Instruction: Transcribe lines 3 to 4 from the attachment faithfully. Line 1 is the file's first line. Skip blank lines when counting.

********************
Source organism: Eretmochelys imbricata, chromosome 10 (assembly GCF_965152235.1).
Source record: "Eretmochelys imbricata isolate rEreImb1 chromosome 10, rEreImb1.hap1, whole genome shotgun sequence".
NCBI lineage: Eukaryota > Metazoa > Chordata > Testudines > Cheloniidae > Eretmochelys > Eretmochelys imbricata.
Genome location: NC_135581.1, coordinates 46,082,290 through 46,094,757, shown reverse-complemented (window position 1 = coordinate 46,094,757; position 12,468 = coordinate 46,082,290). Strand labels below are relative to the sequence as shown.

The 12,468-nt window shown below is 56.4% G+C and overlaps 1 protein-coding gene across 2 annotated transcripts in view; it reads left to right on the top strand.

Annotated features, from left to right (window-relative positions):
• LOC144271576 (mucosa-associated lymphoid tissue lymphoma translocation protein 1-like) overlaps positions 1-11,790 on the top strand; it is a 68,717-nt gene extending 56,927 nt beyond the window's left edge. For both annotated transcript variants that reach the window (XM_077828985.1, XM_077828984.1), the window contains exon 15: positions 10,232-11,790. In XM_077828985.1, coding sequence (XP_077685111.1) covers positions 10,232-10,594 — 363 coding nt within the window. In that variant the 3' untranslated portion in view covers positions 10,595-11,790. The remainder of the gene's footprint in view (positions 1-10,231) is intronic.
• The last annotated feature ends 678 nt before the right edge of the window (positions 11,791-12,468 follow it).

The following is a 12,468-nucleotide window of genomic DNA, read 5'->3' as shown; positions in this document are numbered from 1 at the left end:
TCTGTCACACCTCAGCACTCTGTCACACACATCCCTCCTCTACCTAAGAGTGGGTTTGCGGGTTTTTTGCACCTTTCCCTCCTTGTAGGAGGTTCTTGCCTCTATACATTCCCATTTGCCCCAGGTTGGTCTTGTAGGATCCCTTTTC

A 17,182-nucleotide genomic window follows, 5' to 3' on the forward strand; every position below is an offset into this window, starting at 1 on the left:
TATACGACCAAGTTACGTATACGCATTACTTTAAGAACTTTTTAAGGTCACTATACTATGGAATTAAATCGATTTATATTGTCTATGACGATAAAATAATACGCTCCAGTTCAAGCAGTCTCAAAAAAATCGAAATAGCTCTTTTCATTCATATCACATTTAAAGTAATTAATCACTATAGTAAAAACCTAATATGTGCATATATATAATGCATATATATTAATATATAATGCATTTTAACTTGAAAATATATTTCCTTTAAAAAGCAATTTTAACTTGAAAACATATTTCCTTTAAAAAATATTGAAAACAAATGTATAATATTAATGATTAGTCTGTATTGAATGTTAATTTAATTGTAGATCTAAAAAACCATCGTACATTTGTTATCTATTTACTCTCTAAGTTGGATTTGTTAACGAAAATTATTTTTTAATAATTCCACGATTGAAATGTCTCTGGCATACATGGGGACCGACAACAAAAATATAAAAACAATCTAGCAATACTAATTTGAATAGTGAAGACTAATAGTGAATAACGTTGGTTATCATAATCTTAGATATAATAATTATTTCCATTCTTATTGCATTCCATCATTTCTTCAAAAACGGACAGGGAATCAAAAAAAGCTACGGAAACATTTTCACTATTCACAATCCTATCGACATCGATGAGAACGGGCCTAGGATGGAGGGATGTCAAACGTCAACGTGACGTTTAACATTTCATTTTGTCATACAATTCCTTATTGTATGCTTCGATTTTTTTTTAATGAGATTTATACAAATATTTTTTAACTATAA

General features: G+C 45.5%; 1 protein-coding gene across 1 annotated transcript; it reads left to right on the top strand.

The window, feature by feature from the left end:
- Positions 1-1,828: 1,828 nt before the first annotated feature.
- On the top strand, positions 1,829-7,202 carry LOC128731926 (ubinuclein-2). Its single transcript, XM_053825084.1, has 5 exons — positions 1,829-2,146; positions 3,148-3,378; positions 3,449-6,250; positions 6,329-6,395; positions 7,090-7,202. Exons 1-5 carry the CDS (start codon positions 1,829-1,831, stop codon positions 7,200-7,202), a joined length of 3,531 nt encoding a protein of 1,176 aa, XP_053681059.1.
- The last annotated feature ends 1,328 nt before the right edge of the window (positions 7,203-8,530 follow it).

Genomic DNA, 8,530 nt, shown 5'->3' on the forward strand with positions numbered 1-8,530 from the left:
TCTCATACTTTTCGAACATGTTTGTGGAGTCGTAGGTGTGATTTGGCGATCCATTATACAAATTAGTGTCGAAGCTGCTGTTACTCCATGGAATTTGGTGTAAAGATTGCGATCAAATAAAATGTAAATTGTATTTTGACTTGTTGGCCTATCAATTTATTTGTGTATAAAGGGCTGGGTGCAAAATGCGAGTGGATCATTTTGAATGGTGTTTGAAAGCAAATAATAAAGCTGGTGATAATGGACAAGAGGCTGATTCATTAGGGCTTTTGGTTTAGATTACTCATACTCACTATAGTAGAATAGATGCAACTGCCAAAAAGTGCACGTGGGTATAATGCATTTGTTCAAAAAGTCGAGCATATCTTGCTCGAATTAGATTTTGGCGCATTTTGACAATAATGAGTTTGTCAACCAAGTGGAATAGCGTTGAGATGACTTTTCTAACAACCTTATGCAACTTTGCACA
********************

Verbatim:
NCBI lineage: Eukaryota > Metazoa > Chordata > Testudines > Cheloniidae > Eretmochelys > Eretmochelys imbricata.
Genome location: NC_135581.1, coordinates 46,082,290 through 46,094,757, shown reverse-complemented (window position 1 = coordinate 46,094,757; position 12,468 = coordinate 46,082,290). Strand labels below are relative to the sequence as shown.